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Vaginal Dryness - What is it?

Dr Roger Henderson
Reviewed by Roger HendersonReviewed on 29.04.2024 | 3 minutes read

Vaginal dryness is when your vagina feels sore, itchy or painful. This can cause discomfort when having sex or passing urine. It’s a common problem and can be caused by a number of conditions, medications and lifestyle factors. It’s not often a symptom of serious concern and there are several ways to prevent, manage and treat the symptoms.

What causes vaginal dryness?

The hormone oestrogen helps keep the lining of the vagina moist and supple. Vaginal dryness is commonly affected by things that change or affect your hormone levels, such as the contraceptive pill, breastfeeding, menopause or having your womb removed (hysterectomy). Medical conditions like Sjogrens syndrome can also cause it.

Medications including antidepressants and chemotherapy can cause vaginal dryness. Lifestyle factors such as smoking, exercising excessively, stress and the use of perfumed or scented soaps or washes around the vagina can add to the dryness.

How can I manage vaginal dryness myself?

It is best to stop smoking, avoid stress and avoid perfumed or scented products in and around the vagina. Although tempting to ease discomfort, using oil-based products like Vaseline or petroleum jelly inside the vagina carries the risk of infection and can prevent condoms from working properly.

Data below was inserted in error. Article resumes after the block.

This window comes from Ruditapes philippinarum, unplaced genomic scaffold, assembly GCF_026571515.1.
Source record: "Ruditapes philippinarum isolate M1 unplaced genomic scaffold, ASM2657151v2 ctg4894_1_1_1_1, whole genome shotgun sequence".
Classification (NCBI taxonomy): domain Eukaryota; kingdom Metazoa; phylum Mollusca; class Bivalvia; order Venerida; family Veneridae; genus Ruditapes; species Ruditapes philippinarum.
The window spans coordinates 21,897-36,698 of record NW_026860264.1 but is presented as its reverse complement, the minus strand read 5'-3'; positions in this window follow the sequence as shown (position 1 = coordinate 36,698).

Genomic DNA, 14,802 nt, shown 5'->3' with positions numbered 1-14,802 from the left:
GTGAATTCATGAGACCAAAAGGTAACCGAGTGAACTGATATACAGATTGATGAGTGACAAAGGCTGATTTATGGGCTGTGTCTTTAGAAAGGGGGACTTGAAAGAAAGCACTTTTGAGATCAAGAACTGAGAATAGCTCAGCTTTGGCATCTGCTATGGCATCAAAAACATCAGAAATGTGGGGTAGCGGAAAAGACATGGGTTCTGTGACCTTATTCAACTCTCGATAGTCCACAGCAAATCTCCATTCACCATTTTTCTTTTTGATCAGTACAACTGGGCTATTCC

You can use products specifically made for the vagina, like vaginal moisturisers to help improve moisture levels. Water-based lubricants also help improve your symptoms during sex to make it more enjoyable.

When should I see my doctor?

If methods you have tried at home are not working, or the symptoms are really affecting you, if you have bleeding from the vagina or bleeding after sex, then book an appointment with your doctor.

What can my doctor do?

If your symptoms are caused by low oestrogen levels, as in menopause HRT, your doctor may suggest oestrogen replacement cream. This can be applied directly to the vagina and surrounding genital area to help improve your symptoms. Depending on your preference, this also comes in the form of a small flexible ring and an applicator like a small tampon, as well as a cream. Topical oestrogen is not recommended if you have breast or endometrial cancer, if you are pregnant, breastfeeding or have unexplained vaginal bleeding.

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Dr Roger Henderson
Reviewed by Roger Henderson
Reviewed on 29.04.2024
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